I wonder if a mass letter writing and telephone call campaign to State Attorney General's, Gov and Lt Governors and State Legislators strongly suggesting law suits could be helpful? I have no doubt that an increase in medical expenses from the result of patients being denied medication that has, was, did work to help relieve pain has occurred since the war against opioids crack down. Patients are prescribed medication and appliances that don't work. Patients that being forced from the workplace. Emergency room visits have increased. The elected officials in our States are supposed to work for us. Seems the States should file against the Feds on our and their behalf. Then the class actions, if attorney firms could be persuaded, against the individual agencies, CDC has already admitted they provided false information. The media is also guilty for reporting false information, which has affected opinions in support of this crime against humanity. Torture is wrong.

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19
Marjorieson Says:
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Concerned handicaps of the US (# 15) --

I think that the idea has some merit.. My states Attny General almost immediately filed a suit against (is it
Perdue?) that makes most of our opioids. And he admitted it is so that the state has more money to treat and deal with the addicts and the overdoses. He said "not against the legitimate people who need it for pain". Doesn't he realize it will trickle down to us! Of course he does! I have written to my state senator and representative. I am in Kiwanis with the state rep and believe me he seems to lend a kind ear. I think a uniform letter from groups will hold weight. However, in the time it took me to interact on this site I could also contact my legislators. They are slowly changing rules that make it more difficult for us to get our pain medication. Once it's done, it's done! Let's get cracking!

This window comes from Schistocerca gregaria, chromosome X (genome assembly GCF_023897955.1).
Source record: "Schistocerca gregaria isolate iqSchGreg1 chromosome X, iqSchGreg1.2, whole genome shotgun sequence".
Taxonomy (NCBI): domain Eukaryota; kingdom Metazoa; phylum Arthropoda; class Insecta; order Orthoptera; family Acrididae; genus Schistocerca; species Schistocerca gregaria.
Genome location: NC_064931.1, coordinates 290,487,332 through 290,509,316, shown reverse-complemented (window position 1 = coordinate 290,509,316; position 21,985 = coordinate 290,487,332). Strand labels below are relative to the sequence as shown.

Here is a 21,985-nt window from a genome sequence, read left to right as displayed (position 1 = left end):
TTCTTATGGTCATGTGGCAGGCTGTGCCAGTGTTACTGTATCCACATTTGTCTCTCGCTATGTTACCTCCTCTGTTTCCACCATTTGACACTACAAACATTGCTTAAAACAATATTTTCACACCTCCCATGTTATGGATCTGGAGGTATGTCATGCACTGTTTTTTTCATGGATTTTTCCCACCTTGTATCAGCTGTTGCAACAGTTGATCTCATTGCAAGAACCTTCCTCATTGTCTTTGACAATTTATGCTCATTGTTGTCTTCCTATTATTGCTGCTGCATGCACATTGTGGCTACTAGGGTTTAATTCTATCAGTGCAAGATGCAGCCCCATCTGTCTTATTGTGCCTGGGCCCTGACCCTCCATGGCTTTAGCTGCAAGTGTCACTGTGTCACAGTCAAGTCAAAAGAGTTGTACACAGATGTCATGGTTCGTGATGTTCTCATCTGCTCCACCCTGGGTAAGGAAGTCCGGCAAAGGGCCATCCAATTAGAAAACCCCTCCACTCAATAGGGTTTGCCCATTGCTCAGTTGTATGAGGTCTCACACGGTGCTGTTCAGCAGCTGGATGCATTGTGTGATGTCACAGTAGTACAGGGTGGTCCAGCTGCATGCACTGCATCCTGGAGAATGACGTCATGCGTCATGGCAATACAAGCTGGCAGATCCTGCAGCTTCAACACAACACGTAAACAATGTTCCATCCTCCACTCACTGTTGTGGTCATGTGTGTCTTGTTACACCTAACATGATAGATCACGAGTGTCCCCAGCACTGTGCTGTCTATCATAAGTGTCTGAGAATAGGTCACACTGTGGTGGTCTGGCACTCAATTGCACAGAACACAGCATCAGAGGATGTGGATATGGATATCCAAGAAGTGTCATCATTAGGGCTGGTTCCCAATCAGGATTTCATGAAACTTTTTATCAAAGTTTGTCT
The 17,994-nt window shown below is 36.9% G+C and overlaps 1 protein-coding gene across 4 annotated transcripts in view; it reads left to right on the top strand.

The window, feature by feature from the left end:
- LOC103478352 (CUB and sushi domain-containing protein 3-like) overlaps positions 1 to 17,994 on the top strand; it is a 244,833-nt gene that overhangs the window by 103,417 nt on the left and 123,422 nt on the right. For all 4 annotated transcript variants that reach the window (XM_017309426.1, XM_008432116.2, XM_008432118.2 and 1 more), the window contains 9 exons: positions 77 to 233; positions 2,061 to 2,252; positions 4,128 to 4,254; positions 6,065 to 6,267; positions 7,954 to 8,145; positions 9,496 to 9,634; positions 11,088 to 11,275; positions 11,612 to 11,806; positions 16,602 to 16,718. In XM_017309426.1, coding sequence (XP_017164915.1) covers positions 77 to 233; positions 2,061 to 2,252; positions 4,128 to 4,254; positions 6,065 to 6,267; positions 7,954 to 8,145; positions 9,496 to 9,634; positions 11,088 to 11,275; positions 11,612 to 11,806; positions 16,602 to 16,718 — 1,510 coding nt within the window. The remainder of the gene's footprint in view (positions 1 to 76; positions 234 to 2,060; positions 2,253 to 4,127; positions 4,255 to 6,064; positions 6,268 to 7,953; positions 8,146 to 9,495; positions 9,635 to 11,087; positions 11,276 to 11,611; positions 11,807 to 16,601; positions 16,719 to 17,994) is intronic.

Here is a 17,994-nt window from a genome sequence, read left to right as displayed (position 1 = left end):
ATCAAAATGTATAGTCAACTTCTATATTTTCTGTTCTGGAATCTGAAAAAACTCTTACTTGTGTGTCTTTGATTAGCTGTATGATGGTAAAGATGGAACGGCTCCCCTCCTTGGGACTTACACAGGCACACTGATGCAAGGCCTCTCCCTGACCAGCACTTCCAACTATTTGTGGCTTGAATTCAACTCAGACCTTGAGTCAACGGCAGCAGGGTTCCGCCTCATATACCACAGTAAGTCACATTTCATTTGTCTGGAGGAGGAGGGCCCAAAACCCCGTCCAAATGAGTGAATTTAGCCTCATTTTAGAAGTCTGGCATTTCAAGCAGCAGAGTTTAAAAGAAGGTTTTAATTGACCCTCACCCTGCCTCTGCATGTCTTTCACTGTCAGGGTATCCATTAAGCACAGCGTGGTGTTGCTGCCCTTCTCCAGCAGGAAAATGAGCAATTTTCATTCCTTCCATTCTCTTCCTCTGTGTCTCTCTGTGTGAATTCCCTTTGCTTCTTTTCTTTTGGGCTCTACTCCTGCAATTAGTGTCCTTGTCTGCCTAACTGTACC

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Hop63 Says:

Concerned handicaps of the US (# 15) --

When you gather the information needed to proceed, I would like to help or do the same regarding my legislators. I live in NY. I cannot function with any quality of life without my medication. My dosage has remained same for 10+ years. I have never abused or added additional meds not prescribed by my pain mamagement doctor. Waiting to hear how to proceed.